CD Retro Fan Review
can listen to “Africa” by Toto and Graceland by Paul Simon
without thinking of Africa. When I listen to The Rhythmatist
by Police founder and drummer Stewart Copeland, I can’t help but
think of nothing but Africa.
beginning his prolific motion picture and television composing career
with Rumble Fish, Copeland (The Equalizer, Wall Street,
Rapa Nui) really hit it out of the park with The Rhythmatist,
his score to the docudrama of the same name.
this unique project, Copeland recorded the traditional chants and
rallying cries of various indigenous tribes, as well as the noises of
birds, bees, and numerous other beasts roaming the “dark”
these native sounds, Copeland lays down guitars, bass, keyboards, and
synthesizers (all played by himself), and especially his signature
drums, percussion, and hi-hat.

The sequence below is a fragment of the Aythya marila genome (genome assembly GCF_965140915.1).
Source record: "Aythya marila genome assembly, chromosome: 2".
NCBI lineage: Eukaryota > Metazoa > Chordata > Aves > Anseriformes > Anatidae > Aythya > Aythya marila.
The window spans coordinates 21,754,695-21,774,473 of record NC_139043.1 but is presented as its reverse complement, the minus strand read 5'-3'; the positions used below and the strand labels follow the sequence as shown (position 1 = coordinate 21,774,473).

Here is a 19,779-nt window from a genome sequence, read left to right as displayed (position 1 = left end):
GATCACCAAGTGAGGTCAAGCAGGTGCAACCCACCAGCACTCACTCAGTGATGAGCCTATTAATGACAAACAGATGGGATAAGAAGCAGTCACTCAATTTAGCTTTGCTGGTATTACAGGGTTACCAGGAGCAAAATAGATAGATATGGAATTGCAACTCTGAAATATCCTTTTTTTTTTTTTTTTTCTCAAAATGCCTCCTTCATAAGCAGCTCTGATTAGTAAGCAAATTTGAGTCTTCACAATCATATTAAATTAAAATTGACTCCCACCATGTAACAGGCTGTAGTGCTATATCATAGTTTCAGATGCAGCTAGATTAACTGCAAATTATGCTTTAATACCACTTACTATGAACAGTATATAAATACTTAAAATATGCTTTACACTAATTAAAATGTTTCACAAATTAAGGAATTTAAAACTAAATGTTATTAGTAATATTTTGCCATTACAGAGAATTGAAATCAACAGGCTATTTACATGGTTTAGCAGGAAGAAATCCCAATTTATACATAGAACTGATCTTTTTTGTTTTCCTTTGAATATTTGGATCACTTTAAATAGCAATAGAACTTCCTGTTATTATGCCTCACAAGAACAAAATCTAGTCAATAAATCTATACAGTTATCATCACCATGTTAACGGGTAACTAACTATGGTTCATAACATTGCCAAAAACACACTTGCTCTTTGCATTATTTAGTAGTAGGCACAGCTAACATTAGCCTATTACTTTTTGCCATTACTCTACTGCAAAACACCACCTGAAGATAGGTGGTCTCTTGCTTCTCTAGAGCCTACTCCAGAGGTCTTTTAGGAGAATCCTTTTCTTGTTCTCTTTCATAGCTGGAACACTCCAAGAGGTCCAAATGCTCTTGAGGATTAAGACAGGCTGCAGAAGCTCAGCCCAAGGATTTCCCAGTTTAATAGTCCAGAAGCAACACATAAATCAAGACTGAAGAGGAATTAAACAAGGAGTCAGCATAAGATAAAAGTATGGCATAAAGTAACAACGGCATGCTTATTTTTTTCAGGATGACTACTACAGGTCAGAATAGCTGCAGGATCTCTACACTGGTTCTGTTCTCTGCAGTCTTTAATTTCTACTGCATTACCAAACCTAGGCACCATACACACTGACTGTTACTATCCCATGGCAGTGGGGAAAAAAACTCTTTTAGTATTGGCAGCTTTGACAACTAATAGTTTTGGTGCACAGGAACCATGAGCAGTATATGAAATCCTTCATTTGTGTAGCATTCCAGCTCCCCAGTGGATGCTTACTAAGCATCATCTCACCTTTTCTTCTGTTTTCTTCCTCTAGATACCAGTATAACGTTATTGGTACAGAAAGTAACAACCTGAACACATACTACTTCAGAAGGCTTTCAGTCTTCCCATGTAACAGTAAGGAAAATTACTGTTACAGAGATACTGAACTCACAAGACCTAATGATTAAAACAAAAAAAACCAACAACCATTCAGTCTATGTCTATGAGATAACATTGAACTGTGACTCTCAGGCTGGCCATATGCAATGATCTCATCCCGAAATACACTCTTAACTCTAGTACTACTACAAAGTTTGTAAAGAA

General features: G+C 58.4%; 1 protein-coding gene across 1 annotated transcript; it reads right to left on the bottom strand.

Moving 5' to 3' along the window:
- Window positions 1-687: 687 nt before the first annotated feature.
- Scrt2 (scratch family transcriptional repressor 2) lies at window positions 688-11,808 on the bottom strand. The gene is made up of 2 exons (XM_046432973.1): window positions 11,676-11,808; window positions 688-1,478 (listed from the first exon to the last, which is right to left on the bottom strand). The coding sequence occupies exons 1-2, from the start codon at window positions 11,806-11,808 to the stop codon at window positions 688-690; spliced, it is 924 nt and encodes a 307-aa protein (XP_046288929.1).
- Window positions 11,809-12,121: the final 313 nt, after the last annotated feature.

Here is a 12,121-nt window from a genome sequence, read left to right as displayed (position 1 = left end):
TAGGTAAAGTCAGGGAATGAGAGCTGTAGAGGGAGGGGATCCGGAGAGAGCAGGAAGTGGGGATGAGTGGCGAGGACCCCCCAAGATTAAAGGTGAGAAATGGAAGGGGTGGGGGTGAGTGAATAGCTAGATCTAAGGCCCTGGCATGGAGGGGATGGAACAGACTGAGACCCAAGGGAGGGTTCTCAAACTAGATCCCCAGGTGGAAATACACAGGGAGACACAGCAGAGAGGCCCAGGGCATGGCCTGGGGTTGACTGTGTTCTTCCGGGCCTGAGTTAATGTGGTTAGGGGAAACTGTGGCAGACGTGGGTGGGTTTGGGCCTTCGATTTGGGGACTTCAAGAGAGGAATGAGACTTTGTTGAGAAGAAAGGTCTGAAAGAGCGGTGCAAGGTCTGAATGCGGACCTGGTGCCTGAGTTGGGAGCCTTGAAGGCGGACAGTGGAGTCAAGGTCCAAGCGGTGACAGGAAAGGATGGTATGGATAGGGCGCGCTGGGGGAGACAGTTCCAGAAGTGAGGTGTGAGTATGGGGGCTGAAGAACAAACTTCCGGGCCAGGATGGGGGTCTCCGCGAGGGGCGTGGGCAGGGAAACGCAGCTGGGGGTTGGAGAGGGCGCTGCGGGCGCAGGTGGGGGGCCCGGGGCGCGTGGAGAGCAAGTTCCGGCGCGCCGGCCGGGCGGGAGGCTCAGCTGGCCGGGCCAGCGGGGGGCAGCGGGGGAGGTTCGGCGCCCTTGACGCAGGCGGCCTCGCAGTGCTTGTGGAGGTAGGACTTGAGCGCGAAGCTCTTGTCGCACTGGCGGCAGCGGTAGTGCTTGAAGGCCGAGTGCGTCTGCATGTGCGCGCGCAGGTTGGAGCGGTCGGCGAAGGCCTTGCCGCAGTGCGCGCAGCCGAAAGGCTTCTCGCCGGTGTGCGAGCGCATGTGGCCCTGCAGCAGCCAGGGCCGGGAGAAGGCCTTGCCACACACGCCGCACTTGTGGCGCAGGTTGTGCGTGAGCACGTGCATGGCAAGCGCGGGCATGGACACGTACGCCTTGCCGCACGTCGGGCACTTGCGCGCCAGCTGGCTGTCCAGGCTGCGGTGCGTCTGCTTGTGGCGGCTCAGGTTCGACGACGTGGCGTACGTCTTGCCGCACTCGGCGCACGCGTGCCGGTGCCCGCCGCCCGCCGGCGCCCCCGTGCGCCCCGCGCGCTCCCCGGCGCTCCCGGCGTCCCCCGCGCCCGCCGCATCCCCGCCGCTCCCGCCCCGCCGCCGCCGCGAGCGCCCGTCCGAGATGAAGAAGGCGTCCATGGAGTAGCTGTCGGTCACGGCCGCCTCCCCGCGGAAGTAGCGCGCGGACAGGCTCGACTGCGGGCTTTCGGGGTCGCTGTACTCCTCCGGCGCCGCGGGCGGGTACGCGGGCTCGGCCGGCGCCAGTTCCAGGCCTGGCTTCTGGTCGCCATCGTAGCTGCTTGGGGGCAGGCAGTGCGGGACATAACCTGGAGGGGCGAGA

result is a colorful blend of exotic pop/rock instrumentals and songs
featuring African lyrics and vocals by Ray Lema, plus symphonic,
cinematic themes that convey the epic grandness of the vast African
landscape. Copeland also talks and kind of sings on “Serengeti Long
Walk” and the Copeland-Lema duet “African Dream,” giving both
tracks the feel of cheeky but highly informative and immersive audio
due to my interest in The Police, this was my first real introduction
to world music, and what Stewart Copeland accomplished here remains
as potent and impactful an intercultural force as when I heard it
initially upon its release way back in 1985.